Canterbury Tales - The Knight


Canterbury Tales - The Knight



Geoffrey Chaucer's Canterbury Tales, written in approximately

1385, is a collection of twenty-four stories ostensibly told by

various people who are going on a religious pilgrimage to Canterbury

Cathedral from London, England. Prior to the actual tales, however,

Chaucer offers the reader a glimpse of fourteenth century life by way

of what he refers to as a General Prologue. In this prologue, Chaucer

introduces all of the characters who are involved in this imaginary

journey and who will tell the tales. Among the characters included in

this introductory section is a knight. Chaucer initially refers to the

knight as "a most distinguished man" (l. 43) and, indeed, his sketch

of the knight is highly complimentary.



The knight, Chaucer tells us, "possessed/Fine horses, but he was

not gaily dressed" (ll. 69-70). Indeed, the knight is dressed in

a common shirt which is stained "where his armor had left mark" (l.

72). That is, the knight is "just home from service" (l. 73) and is in

such a hurry to go on his pilgrimage that he has not even paused

before beginning it to change his clothes.



The knight has had a very busy life as his fighting career has

taken him to a great many places. He has seen military service in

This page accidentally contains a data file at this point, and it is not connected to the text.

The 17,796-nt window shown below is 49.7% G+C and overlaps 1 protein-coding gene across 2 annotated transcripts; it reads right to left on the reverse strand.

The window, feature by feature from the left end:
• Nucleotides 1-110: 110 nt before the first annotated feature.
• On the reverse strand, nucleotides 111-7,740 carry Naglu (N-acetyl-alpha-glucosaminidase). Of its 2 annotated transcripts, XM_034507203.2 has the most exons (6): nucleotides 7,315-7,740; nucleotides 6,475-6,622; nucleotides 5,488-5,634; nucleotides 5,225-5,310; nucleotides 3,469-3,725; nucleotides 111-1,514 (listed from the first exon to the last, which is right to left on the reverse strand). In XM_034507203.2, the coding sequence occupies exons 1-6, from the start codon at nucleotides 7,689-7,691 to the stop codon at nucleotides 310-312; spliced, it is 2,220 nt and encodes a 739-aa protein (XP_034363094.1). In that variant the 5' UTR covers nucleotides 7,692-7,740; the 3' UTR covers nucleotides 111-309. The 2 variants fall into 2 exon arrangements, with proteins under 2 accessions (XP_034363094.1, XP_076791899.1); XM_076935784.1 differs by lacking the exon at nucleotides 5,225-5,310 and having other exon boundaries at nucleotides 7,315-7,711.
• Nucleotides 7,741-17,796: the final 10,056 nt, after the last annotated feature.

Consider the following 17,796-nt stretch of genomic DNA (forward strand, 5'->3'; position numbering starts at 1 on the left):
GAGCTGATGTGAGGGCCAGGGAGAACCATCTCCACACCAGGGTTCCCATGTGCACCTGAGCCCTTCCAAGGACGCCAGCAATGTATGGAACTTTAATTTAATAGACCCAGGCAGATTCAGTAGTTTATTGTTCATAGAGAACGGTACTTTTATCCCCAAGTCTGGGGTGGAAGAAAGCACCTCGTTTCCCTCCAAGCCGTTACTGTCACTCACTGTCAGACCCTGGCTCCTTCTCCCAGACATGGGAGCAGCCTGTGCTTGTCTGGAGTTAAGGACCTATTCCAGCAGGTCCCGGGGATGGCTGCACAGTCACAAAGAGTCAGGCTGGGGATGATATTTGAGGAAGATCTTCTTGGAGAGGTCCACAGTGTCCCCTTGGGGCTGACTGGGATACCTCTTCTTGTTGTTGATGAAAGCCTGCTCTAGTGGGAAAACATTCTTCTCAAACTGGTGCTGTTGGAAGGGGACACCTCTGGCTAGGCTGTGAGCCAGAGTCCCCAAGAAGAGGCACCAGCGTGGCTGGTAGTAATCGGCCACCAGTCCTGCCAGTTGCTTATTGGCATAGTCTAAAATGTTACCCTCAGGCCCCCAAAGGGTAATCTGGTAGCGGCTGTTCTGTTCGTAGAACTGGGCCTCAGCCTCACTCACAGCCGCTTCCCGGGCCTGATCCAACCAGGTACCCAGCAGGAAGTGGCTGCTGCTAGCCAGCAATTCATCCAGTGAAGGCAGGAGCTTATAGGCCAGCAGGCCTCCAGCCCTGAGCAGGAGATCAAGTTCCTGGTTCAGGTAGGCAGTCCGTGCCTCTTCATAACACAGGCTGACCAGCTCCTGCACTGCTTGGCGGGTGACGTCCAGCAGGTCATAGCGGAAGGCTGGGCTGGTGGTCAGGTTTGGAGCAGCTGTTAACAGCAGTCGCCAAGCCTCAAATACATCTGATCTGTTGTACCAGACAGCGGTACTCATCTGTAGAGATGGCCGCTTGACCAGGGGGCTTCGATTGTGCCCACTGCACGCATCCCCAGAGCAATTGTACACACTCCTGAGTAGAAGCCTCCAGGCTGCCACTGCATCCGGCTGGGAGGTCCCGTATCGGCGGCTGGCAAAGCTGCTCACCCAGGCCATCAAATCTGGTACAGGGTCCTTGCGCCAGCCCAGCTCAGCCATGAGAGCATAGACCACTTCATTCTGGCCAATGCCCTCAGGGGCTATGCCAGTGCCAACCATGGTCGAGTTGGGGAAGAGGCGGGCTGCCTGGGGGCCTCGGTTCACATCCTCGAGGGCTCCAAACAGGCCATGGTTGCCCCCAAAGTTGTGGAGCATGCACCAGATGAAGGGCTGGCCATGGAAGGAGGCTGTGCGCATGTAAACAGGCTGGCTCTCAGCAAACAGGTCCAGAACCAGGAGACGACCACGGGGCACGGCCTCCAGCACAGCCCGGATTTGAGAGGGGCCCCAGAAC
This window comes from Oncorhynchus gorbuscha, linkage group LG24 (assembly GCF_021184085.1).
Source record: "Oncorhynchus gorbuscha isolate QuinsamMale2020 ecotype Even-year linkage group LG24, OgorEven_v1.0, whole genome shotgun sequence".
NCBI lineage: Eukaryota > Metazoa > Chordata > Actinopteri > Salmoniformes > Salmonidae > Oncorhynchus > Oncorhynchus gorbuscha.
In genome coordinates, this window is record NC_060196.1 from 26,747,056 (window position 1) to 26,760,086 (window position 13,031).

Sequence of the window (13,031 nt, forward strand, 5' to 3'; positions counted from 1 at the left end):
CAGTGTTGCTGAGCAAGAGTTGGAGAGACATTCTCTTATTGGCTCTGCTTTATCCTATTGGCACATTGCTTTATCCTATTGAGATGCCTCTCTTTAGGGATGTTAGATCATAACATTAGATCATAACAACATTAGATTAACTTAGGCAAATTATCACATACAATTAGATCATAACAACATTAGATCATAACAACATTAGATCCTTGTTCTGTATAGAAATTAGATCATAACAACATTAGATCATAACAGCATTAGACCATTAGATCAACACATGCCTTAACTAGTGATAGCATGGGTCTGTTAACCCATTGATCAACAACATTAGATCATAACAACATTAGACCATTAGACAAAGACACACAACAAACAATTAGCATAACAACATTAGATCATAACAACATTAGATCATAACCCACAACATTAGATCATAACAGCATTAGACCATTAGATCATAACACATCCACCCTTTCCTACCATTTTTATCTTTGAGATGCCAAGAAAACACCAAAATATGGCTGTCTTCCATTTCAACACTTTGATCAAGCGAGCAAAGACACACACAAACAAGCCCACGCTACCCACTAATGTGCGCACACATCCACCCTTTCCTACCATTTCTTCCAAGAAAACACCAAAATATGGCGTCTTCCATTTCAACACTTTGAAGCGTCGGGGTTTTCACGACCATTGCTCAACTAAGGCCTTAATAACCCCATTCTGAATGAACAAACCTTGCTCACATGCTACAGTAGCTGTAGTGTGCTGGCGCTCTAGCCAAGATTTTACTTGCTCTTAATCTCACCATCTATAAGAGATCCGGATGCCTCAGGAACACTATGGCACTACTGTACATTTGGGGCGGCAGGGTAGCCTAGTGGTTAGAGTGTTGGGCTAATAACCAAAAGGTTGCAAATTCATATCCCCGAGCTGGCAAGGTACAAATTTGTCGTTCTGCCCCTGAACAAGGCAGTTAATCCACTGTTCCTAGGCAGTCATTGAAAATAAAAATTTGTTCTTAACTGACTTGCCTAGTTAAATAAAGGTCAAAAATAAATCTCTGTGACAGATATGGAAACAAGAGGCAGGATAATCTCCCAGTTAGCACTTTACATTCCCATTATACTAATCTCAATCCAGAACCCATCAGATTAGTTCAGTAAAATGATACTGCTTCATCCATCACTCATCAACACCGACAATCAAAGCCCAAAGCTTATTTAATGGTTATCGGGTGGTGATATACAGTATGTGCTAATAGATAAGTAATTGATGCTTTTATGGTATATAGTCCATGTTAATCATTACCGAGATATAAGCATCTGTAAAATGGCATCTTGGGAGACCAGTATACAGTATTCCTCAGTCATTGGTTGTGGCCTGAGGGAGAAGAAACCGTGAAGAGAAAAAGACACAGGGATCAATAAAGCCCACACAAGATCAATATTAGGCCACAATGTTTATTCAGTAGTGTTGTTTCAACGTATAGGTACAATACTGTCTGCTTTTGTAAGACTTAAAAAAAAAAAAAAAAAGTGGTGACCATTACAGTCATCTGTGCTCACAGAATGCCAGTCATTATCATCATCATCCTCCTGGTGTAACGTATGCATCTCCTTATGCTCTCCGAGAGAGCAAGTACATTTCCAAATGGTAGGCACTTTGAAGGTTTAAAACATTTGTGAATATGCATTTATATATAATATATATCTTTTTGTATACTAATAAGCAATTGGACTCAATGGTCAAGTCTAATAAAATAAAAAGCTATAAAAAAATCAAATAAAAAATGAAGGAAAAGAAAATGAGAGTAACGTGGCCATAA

Egypt, Lithuania, Prussia, Russia, Spain, North Africa, and Asia Minor

where he "was of [great] value in all eyes (l. 63). Even though he has

had a very successful and busy career, he is extremely humble: Chaucer

maintains that he is "modest as a maid" (l. 65). Moreover, he has

never said a rude thing to anyone in his entire life (cf., ll. 66-7).



Clearly, the knight possesses an outstanding character. Chaucer

gives to the knight one of the more flattering descriptions in the

General Prologue. The knight can do no wrong: he is an outstanding

warrior who has fought for the true faith--according to Chaucer--on

three continents. In the midst of all this contenton, however, the

knight remains modest and polite. The knight is the embodiment of the

chivalric code: he is devout and courteous off the battlefield and is

bold and fearless on it.



In twentieth century America, we would like to think that we have

many people in our society who are like Chaucer's knight. During this

nation's altercation with Iraq in 1991, the concept of the modest but

effective soldier captured the imagination of the country. Indeed, the

nation's journalists in many ways attempted to make General H. Norman

Schwarzkof a latter day knight. The general was made to appear as a

fearless leader who really was a regular guy under the uniform.



It would be nice to think that a person such as the knight could

exist in the twentieth century. The fact of the matter is that it is

unlikely that people such as the knight existed even in the fourteenth

century. As he does with all of his characters, Chaucer is producing a

stereotype in creating the knight. As noted above, Chaucer, in

describing the knight, is describing a chivalric ideal. The history of

the Middle Ages demonstrates that this ideal rarely was manifested in

actual conduct. Nevertheless, in his description of the knight,

Chaucer shows the reader the possibility of the chivalric way of life.